Review: Auro -- A Monster-Bumping Adventure20 Feb 2015 0
If you’re the kind of sophisticated lady or gentleman who peruses Pocket Tactics [I'm revising this in my bathrobe whilst watching COPS --ed.], there are two probable reasons why you recognise the name of Auro. Firstly, it springs from the mind of idiosyncratic designer Keith Burgun, maker of Empire and 100 Rogues. Secondly, it’s “that-game-with-the-thirty-stage-tutorial” [this is not a joke --ed.] where it is possible, nay--likely--that you will lose. A substantial tutorial has come to be seen, within the environment of mobile gaming, as somewhat uncouth, like showing up at a party with a lengthy list of dietary demands. A sophisticated game, the sages say, should usher the player into the game with a minimum of fuss. Thirty levels of tutorials? You might as well use the Ludovico technique, surely.
But look at Auro. Look at those gorgeous, Toriyama-esque character designs and chunky sprites. That’s not an unfriendly game is it? Auro’s tutorials are indeed, though brief, rather thorough. But it only does it because it cares, reader. Auro wants you to understand. It wants you to have a good time. It wants you to see how clever it is, and to show you how clever you are.
Auro is a tight, finely honed puzzle game clad in the monstrous milieu of a dungeon crawl, similar to Hoplite and 868-Hack. Players are cast as the bratty prince Auro, trying to drive off evil overlord/irritating twerp prince Argo by smiting his monstrous minions. Auro, though, doesn’t have much fighting expertise beyond his fondness for shoving things into the water which floods your castle’s dungeons. To triumph against progressively nastier waves of foes, he must use a selection of spells in order to shift and bump the beasties to their watery (or airy, or fiery) doom.
Auro is a slight game in many ways. There are nine spells, and fourteen creatures, combined into randomly generated levels. You could play it for thirty minutes and feel like you’ve seen all Auro has to offer, and in a way, you have. You could also play it for a hundred hours and still feel like you’re scratching the surface, because all of those elements are multi-purpose tools. Air spells move you around and out of trouble, but they also leave behind windy vortexes which can be weaponised against flying and heavy enemies. A fire spell can be used to blast one varmint into the depths directly while leaving behind a flame to bump another foe into. Even the monsters themselves can be turned to your advantage – hulking troggles can be lured into trampling over their allies, springy slimes can help you jump to safety or bounce another creature into the water. This is a game that rejects the modern conventions of "unlocking" and "progression" and invites you to find pleasure in getting good at playing what's there. You don't play chess to unlock different sorts of rooks, Auro seems to remind us.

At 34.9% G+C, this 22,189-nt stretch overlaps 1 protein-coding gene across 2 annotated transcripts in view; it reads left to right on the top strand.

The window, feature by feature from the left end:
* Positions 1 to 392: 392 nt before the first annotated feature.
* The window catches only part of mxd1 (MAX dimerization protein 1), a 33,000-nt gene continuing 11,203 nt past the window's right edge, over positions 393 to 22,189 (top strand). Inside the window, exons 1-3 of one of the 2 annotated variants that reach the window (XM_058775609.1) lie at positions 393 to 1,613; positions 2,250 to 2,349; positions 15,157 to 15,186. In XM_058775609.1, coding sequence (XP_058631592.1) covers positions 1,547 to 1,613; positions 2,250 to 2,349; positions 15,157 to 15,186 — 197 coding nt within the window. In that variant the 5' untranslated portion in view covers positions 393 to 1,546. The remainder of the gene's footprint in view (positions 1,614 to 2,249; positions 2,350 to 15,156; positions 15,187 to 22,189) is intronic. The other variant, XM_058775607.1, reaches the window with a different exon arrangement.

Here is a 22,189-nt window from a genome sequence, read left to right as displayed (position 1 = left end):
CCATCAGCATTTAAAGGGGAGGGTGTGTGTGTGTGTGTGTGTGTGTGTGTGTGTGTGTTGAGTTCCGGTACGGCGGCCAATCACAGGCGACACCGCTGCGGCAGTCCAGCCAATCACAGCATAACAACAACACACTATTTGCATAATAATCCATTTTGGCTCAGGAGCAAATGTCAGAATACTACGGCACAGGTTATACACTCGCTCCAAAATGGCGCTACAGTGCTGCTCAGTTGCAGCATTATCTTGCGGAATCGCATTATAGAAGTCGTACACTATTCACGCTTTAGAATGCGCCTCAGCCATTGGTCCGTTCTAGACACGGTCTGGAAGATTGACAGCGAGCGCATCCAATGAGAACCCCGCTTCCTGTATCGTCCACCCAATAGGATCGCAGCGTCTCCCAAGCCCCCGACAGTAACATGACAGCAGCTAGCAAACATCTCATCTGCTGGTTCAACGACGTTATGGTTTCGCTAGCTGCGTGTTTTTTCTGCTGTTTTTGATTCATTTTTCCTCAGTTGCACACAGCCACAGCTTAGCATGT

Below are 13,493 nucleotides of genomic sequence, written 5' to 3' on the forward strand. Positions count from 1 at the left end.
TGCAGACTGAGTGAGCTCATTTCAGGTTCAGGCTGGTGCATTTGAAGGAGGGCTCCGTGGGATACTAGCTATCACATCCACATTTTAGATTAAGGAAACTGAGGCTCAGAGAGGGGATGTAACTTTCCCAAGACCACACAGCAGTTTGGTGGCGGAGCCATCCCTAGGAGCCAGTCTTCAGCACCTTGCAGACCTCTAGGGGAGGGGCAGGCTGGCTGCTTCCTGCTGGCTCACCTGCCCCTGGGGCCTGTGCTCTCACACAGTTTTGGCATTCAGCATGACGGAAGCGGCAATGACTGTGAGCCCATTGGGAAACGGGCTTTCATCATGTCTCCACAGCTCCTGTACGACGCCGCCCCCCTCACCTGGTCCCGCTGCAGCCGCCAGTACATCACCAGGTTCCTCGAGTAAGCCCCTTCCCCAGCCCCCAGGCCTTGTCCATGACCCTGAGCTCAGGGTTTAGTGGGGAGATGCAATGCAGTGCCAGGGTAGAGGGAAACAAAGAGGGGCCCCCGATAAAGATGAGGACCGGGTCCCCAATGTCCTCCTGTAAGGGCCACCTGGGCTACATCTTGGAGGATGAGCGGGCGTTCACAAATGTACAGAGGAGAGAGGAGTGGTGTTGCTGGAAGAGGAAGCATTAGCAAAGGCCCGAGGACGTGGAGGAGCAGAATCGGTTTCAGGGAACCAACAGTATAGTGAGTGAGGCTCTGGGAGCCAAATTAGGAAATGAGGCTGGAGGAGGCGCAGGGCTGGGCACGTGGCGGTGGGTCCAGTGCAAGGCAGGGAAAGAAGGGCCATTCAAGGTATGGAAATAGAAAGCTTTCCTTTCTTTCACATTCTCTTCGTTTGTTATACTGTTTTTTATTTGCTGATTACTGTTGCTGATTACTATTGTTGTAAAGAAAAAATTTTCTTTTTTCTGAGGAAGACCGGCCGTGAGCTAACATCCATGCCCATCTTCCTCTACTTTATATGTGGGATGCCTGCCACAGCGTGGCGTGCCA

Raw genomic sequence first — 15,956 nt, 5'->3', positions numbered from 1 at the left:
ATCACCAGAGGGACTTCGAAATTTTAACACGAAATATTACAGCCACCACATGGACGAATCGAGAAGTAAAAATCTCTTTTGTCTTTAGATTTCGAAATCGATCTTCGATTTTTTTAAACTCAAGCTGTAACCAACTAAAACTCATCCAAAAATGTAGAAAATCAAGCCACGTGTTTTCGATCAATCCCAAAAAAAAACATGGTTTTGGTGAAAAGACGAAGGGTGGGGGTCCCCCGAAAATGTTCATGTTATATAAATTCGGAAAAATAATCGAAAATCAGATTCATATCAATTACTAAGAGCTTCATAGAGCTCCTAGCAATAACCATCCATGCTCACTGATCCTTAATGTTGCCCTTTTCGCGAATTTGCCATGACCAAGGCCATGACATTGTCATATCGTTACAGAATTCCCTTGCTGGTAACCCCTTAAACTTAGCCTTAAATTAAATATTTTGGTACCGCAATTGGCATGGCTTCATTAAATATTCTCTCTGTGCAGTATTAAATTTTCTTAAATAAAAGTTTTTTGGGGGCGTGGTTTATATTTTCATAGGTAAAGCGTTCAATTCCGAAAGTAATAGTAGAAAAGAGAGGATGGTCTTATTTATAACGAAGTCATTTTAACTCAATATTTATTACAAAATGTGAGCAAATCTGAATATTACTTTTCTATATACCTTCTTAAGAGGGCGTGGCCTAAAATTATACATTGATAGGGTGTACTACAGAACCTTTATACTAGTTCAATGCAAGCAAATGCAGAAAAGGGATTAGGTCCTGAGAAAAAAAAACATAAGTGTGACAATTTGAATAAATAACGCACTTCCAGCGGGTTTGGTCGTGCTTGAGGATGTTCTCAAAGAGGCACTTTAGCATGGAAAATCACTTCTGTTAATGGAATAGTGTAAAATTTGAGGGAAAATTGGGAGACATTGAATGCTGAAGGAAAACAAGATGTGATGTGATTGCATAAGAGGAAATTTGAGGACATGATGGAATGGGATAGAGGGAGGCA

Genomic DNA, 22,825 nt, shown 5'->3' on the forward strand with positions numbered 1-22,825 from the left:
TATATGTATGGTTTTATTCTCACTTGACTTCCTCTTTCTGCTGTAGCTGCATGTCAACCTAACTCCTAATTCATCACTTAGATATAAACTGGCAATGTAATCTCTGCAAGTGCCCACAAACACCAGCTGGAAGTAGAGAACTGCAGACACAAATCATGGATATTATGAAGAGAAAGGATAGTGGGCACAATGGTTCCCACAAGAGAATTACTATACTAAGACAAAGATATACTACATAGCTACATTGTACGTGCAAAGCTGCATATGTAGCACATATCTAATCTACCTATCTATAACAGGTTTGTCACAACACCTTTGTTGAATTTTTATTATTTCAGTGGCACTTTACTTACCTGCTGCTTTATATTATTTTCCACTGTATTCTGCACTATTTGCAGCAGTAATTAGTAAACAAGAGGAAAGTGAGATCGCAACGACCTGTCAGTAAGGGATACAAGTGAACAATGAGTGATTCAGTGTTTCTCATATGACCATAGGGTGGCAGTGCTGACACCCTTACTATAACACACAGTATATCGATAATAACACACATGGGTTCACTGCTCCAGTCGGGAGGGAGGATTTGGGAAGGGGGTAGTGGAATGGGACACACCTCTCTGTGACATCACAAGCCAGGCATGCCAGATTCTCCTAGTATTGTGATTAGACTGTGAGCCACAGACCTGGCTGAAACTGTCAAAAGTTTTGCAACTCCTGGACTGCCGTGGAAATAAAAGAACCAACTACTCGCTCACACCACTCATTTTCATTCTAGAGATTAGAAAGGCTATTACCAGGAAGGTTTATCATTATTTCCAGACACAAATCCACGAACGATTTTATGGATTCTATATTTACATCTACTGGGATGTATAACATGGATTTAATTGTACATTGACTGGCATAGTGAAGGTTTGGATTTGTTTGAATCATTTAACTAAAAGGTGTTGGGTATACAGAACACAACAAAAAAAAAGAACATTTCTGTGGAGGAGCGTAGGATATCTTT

Upon picking up the game, you’ll find it laborious to deal with even a single monster, but you’ll soon find there are few situations you can’t get out of with some ingenuity and a couple of spells– when they’re available. Used spells go on a cooldown timer that is decreased not by turns elapsed but by stepping on one-use power tiles. To refresh your magical mojo, you’re required to push onwards, potentially into a bigger group of enemies – but that’s the kind of situation Auro’s scoring system likes to you to be in.
The scoring system is what makes the game’s interlocking gears spin. Every time an enemy dies, you receive one to four points, and tick up the meter that determines what each kill is worth. When you take actions which don’t involve monster-slaying, this meter decreases. The player is incentivised to string spells together into arcane flurries that dunk monsters faster than an episode of To borrow a line from Littlefinger, the climb is all there is.[/caption]
This strong core engagement means Auro is suitable for short bursts of play – a normal run will last somewhere between five and ten minutes - while being addictive enough for lengthy “just-one-more-go” driven sessions. In that respect it measures up against prominent score-driven puzzlers from Tetris to Threes – but Auro, with it's occasionally fiddly rules, lacks the immediate satisfaction of those games. And Auro has none of the elements of unlocking goodies or building a character that 868-Hack or Dream Quest boast. Auro only offers, in slightly different forms, a challenge to reach higher and higher scores. Burgun can always be relied on to re-balance and bug-fix (the major bugs which troubled earlier Android builds are now nowhere to be seen in either version) but seems more inclined to strip away content than add it. Is Auro demanding enough that it needs to offer players something more substantial than a rating or a leaderboard?
Ultimately, no. Unless you get nothing out of contained, minimalist games, what complexity Auro does have is amply justified by the elegance and depth of its mechanics and the charm of its presentation. It may be slightly more demanding up-front than a Tetris sure, but show it a fraction of the forbearance given to an RPG or a 4X game and you’ll be entranced by a beautifully efficient design that makes the player feel like some arcane trickster genius. It’s possible that as, you keep playing, those rushes of insight and improvement will get rarer and rarer, and you’ll put Auro down more often. But sooner or later, that design will call you back. And it’ll feel so natural you won’t even have to touch the tutorial.
Reviewed on an iPad 4 and HTC One S.